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Leïla Slimani Has Written About a Sex Addict and a Murderous Nanny. Next Up: Her Own Family.

Leïla Slimani Has Written About a Sex Addict and a Murderous Nanny. Next Up: Her Own Family.
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Leïla Slimani Has Written About a Sex Addict and a Murderous Nanny. Next Up: Her Own Family.

Leïla Slimani Has Written About a Sex Addict and a Murderous Nanny. Next Up: Her Own Family.

French colonization and the struggle for Moroccan independence, which took place in 1956, form the backdrop for the novel, and Slimani delves into the complex identities that emerged from that time. Aïcha, Métis daughter of Mathilde and excluded from her predominantly French Catholic school, is based on Slimani’s mother.

For inspiration, Slimani turned to American westerns and novels by William Faulkner, Carson McCullers and Flannery O’Connor. “There are many things Moroccans can identify with in Southern literature, from the relationship with nature – both hostile and sensual – to racial tensions, even if they are not the same as in the States. United, ”she said. “I wanted to build my own Alabama.”

Mathilde and Aïcha will be back: “In the land of others” is the first part of a trilogy. The second, which Slimani said last month was “one scene” from the end, will focus on her parents’ generation. Her mother was one of the first women to practice medicine in Morocco, while her father, a former Minister of the Economy, was embroiled in an embezzlement scandal and was left unemployed and disgraced in the 1990s. (He was briefly jailed in 2002, but exonerated posthumously in 2010.)

His fate deeply hurt the family and added to Slimani’s adolescent detachment from his country. At home, her relatives spoke French and valued the financial and intellectual independence of women, even though Moroccan society as a whole did not: “Everything that was going on outside went against this. that I was taught, ”she recalls. Like her parents and many upper-class children from the North West African Maghreb region, Slimani was later sent to Paris to study. The third book in her planned trilogy will resume when she settles there in 1999.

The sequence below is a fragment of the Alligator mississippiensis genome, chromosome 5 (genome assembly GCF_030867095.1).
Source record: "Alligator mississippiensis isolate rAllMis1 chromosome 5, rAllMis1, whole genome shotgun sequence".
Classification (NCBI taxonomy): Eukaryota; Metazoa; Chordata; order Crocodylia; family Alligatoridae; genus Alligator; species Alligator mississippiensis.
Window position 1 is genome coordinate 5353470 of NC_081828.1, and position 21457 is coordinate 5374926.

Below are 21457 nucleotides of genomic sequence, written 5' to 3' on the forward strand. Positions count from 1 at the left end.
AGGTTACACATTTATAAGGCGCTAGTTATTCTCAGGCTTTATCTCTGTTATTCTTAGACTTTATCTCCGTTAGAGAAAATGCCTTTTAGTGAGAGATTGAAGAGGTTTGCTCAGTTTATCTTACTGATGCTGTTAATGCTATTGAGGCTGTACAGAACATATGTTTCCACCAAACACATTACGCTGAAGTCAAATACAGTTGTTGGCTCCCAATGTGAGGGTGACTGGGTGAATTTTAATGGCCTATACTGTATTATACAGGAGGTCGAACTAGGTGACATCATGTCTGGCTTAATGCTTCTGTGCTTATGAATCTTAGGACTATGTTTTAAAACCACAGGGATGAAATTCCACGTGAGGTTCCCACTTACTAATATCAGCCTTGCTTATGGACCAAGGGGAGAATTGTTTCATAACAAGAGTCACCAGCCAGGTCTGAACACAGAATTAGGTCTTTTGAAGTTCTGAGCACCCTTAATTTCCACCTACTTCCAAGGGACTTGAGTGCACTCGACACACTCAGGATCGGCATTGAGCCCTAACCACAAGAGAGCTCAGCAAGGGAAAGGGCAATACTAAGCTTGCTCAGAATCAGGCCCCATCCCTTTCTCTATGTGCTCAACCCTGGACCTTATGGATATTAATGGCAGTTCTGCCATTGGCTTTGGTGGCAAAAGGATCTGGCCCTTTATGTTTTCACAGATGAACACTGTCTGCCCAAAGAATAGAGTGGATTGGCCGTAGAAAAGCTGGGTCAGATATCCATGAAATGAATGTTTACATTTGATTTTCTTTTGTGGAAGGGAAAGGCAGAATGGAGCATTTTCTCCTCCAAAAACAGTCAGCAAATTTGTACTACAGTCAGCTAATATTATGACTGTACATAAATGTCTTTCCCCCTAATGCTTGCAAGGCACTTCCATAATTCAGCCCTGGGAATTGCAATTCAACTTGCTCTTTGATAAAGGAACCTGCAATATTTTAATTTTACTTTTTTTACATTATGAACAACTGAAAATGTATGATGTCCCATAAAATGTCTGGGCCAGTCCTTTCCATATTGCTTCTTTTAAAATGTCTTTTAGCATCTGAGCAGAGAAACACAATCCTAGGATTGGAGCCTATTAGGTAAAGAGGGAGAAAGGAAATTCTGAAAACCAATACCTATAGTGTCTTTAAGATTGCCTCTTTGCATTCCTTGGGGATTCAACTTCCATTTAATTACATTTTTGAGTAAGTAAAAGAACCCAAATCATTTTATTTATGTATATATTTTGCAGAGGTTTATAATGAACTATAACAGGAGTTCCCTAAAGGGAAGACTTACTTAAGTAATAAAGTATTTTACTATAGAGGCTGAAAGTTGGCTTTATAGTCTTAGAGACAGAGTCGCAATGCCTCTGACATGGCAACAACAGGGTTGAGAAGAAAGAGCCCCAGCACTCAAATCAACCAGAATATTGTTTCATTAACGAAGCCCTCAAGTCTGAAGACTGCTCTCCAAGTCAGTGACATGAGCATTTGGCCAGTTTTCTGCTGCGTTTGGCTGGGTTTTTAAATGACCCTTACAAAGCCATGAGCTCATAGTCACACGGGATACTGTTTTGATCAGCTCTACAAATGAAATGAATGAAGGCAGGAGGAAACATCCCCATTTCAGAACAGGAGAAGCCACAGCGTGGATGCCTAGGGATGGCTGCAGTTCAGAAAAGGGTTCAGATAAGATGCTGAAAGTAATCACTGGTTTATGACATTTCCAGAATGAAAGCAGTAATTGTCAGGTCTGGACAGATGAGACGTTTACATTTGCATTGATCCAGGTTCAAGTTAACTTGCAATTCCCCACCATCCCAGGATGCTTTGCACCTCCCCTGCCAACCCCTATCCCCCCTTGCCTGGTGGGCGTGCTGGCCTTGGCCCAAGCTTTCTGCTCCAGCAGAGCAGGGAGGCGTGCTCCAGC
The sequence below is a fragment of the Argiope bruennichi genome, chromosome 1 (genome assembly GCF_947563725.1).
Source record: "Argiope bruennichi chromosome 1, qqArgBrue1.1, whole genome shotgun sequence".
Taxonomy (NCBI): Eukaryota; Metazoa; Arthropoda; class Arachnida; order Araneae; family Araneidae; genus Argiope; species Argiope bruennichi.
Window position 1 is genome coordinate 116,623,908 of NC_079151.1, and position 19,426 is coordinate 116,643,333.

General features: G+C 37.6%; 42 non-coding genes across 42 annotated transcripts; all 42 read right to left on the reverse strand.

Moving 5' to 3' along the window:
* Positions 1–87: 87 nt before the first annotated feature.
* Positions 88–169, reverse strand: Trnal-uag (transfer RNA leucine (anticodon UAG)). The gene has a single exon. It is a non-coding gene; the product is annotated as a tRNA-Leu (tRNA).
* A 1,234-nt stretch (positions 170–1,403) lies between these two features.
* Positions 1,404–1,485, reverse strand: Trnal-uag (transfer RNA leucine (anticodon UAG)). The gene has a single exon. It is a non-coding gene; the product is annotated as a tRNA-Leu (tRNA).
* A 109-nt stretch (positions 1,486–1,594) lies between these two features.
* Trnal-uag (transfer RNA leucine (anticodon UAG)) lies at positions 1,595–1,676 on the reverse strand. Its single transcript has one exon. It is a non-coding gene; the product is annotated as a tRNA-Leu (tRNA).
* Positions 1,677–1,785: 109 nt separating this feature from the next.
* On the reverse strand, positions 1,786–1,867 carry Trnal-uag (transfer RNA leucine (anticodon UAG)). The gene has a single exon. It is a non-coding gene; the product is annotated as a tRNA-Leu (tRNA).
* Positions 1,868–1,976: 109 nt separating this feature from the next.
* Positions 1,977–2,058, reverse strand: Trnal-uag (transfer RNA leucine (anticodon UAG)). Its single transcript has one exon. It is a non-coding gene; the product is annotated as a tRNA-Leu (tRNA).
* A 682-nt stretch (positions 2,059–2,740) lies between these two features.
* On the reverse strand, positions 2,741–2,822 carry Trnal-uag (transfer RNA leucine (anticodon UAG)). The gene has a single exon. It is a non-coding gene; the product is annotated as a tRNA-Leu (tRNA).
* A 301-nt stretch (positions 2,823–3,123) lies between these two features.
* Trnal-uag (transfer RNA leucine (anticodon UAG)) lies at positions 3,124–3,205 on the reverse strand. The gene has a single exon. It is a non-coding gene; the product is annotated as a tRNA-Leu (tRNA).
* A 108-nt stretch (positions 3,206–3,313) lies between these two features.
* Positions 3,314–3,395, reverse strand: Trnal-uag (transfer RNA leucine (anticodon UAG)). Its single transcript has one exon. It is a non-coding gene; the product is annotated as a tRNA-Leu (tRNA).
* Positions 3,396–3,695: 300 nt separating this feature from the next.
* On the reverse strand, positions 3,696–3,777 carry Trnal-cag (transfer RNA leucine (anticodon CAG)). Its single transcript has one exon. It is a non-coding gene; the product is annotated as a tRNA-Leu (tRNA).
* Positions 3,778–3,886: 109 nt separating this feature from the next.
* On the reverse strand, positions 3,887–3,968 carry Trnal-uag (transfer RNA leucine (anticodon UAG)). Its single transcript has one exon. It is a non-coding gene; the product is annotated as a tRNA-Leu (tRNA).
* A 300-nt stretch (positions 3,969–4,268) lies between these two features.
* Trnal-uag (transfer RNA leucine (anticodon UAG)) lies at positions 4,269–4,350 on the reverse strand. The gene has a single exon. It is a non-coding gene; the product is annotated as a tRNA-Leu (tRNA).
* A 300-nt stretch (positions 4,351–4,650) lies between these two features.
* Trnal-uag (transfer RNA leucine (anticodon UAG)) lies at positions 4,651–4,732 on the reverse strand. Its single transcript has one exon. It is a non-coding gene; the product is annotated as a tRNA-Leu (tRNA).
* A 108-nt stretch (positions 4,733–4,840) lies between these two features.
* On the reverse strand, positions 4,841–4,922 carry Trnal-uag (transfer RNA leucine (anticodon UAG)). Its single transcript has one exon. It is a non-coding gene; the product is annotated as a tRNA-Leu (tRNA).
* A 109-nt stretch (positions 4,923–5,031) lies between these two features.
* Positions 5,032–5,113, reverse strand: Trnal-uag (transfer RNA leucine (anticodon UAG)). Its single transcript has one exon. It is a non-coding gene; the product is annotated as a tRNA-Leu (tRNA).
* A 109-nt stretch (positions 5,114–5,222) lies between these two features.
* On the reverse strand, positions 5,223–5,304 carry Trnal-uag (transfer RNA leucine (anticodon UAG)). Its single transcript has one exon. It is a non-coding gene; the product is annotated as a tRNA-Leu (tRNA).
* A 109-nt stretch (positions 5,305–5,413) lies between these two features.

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She only got to know Morocco better, she says, between 2008 and 2012, when she worked as a journalist for the magazine Jeune Afrique (“Jeune Afrique”), covering the Maghreb and, later, the Arab Spring. “It was wonderful, but I also realized how indifferent the Moroccan bourgeoisie is to the country,” Slimani said. “People know everything about France and the United States, but they don’t care what happens two streets away. “

Her reporting on youth and sexuality at the time was a stepping stone to “Sex and Lies,” a non-fiction book she wrote in 2017 about the sex lives of women in the Arab world.

Slimani has made it a point to defend the rights of women in Morocco and elsewhere over the years, especially their right to sexual freedom and to wear what they want. She recognizes a difficult relationship with her own body. “My editor told me that the word I use most often in my books is ‘shame’,” she said. “In Arabic, we say that someone who is well educated is someone who is ashamed.”

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